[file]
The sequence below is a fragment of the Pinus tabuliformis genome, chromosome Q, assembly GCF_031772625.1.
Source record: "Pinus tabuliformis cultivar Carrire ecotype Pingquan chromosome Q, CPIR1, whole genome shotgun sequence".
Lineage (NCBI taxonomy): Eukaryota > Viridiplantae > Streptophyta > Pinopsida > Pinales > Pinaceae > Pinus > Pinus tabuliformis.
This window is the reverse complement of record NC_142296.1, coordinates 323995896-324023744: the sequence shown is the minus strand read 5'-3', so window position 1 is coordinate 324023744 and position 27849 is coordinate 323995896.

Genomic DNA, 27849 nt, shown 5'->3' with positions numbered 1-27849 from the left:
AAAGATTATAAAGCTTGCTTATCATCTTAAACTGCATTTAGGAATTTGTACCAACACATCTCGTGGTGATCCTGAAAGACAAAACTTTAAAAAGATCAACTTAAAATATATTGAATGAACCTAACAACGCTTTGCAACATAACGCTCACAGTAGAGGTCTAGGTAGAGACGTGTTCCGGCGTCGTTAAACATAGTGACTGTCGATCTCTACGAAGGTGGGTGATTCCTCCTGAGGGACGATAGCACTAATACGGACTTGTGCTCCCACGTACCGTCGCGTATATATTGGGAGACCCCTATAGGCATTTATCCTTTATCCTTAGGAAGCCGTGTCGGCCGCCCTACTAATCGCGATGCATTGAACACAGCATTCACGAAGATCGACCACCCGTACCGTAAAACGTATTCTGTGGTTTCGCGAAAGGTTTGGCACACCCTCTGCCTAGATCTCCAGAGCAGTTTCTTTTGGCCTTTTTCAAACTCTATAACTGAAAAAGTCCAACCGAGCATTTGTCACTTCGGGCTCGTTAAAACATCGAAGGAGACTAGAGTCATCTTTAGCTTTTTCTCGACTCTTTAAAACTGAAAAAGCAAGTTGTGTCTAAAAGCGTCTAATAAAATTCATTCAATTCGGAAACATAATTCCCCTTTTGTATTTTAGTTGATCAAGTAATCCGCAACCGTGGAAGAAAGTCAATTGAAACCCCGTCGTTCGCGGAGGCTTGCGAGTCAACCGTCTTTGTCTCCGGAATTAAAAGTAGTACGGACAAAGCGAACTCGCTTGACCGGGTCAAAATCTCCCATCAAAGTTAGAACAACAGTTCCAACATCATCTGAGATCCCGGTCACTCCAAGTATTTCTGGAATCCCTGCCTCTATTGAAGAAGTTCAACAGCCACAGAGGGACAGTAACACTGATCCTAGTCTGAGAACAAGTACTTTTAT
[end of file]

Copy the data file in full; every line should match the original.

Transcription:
The sequence below is a fragment of the Pinus tabuliformis genome, chromosome Q, assembly GCF_031772625.1.
Source record: "Pinus tabuliformis cultivar Carrire ecotype Pingquan chromosome Q, CPIR1, whole genome shotgun sequence".
Lineage (NCBI taxonomy): Eukaryota > Viridiplantae > Streptophyta > Pinopsida > Pinales > Pinaceae > Pinus > Pinus tabuliformis.
This window is the reverse complement of record NC_142296.1, coordinates 323995896-324023744: the sequence shown is the minus strand read 5'-3', so window position 1 is coordinate 324023744 and position 27849 is coordinate 323995896.

Genomic DNA, 27849 nt, shown 5'->3' with positions numbered 1-27849 from the left:
AAAGATTATAAAGCTTGCTTATCATCTTAAACTGCATTTAGGAATTTGTACCAACACATCTCGTGGTGATCCTGAAAGACAAAACTTTAAAAAGATCAACTTAAAATATATTGAATGAACCTAACAACGCTTTGCAACATAACGCTCACAGTAGAGGTCTAGGTAGAGACGTGTTCCGGCGTCGTTAAACATAGTGACTGTCGATCTCTACGAAGGTGGGTGATTCCTCCTGAGGGACGATAGCACTAATACGGACTTGTGCTCCCACGTACCGTCGCGTATATATTGGGAGACCCCTATAGGCATTTATCCTTTATCCTTAGGAAGCCGTGTCGGCCGCCCTACTAATCGCGATGCATTGAACACAGCATTCACGAAGATCGACCACCCGTACCGTAAAACGTATTCTGTGGTTTCGCGAAAGGTTTGGCACACCCTCTGCCTAGATCTCCAGAGCAGTTTCTTTTGGCCTTTTTCAAACTCTATAACTGAAAAAGTCCAACCGAGCATTTGTCACTTCGGGCTCGTTAAAACATCGAAGGAGACTAGAGTCATCTTTAGCTTTTTCTCGACTCTTTAAAACTGAAAAAGCAAGTTGTGTCTAAAAGCGTCTAATAAAATTCATTCAATTCGGAAACATAATTCCCCTTTTGTATTTTAGTTGATCAAGTAATCCGCAACCGTGGAAGAAAGTCAATTGAAACCCCGTCGTTCGCGGAGGCTTGCGAGTCAACCGTCTTTGTCTCCGGAATTAAAAGTAGTACGGACAAAGCGAACTCGCTTGACCGGGTCAAAATCTCCCATCAAAGTTAGAACAACAGTTCCAACATCATCTGAGATCCCGGTCACTCCAAGTATTTCTGGAATCCCTGCCTCTATTGAAGAAGTTCAACAGCCACAGAGGGACAGTAACACTGATCCTAGTCTGAGAACAAGTACTTTTAT